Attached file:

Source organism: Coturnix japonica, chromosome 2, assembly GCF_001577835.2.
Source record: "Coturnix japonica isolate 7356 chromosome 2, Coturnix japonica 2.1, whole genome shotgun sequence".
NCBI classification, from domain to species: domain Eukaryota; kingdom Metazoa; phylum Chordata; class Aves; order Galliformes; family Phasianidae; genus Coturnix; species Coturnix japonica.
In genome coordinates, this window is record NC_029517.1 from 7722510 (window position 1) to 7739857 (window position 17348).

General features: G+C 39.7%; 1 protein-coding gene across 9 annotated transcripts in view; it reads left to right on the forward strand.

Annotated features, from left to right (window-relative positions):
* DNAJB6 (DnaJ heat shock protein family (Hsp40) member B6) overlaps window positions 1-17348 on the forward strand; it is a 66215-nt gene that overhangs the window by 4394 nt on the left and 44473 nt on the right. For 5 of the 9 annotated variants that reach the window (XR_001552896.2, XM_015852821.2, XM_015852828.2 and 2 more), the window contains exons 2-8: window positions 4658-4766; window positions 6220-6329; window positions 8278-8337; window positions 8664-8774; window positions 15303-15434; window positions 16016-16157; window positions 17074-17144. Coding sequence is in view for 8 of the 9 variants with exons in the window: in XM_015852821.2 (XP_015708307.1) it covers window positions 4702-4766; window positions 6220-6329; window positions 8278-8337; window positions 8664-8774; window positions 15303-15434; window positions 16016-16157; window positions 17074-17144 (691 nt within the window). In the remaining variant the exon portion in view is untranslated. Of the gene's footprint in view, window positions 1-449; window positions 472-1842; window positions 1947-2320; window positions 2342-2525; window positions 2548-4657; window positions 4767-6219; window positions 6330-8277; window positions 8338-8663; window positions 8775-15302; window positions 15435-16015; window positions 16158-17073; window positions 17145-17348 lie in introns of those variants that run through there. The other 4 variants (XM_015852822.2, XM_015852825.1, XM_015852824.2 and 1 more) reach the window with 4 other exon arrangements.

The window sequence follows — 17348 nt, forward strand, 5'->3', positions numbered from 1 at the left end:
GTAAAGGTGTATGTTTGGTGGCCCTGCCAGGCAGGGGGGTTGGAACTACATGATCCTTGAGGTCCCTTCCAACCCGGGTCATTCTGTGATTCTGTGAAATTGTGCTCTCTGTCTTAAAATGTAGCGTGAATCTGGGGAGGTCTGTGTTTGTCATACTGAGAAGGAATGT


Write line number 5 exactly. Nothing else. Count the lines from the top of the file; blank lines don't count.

General features: G+C 39.7%; 1 protein-coding gene across 9 annotated transcripts in view; it reads left to right on the forward strand.